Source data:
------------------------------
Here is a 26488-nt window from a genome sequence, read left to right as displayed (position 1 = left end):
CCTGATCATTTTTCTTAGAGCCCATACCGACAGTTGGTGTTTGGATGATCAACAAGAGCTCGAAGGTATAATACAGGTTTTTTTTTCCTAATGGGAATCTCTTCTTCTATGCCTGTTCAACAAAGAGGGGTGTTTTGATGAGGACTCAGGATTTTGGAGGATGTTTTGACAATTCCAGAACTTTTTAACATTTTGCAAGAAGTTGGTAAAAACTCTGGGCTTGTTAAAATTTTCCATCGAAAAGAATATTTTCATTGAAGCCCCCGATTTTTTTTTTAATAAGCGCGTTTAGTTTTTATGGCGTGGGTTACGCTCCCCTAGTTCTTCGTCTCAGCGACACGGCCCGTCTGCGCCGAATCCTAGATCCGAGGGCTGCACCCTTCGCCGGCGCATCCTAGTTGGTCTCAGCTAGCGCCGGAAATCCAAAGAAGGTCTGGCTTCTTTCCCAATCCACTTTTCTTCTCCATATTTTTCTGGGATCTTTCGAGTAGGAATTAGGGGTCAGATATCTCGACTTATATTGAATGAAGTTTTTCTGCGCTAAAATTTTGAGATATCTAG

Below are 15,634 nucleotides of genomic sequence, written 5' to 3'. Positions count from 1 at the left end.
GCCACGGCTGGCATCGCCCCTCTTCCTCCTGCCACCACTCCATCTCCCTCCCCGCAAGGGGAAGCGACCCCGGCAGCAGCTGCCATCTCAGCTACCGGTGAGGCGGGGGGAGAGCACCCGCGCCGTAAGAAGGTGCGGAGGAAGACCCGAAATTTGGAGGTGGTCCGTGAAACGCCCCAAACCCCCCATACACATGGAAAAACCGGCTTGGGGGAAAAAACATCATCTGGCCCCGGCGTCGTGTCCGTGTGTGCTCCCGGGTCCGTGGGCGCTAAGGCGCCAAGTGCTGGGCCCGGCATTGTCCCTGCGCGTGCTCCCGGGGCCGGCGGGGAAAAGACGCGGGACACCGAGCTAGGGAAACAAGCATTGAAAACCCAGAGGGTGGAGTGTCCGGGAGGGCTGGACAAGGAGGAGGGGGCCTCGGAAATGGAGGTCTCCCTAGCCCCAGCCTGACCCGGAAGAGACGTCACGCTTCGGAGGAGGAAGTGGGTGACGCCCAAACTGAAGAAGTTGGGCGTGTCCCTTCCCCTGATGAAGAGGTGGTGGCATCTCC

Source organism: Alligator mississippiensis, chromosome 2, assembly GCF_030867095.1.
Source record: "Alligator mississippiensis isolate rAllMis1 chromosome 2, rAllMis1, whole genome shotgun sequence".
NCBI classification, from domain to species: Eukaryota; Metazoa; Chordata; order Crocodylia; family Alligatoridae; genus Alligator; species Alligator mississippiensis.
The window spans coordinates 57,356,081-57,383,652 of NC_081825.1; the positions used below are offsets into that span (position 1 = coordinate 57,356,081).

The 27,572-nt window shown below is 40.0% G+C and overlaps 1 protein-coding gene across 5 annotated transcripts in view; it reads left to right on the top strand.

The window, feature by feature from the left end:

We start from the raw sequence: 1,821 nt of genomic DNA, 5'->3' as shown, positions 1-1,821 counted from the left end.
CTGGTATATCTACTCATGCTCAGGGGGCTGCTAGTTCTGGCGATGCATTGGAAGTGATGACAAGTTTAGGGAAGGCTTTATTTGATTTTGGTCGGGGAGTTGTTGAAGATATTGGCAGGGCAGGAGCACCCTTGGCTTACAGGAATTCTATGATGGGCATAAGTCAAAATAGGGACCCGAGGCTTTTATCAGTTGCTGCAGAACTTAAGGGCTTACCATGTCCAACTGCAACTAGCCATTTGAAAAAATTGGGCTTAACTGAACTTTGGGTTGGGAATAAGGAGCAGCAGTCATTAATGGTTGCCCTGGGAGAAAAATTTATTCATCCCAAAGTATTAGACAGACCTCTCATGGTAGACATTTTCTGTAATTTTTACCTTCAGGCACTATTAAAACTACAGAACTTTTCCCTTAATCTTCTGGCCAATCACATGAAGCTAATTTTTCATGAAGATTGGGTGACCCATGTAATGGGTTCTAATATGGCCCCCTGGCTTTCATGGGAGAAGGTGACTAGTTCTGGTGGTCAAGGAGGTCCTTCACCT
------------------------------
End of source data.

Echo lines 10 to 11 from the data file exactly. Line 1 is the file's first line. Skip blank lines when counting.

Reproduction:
The window, feature by feature from the left end:

We start from the raw sequence: 1,821 nt of genomic DNA, 5'->3' as shown, positions 1-1,821 counted from the left end.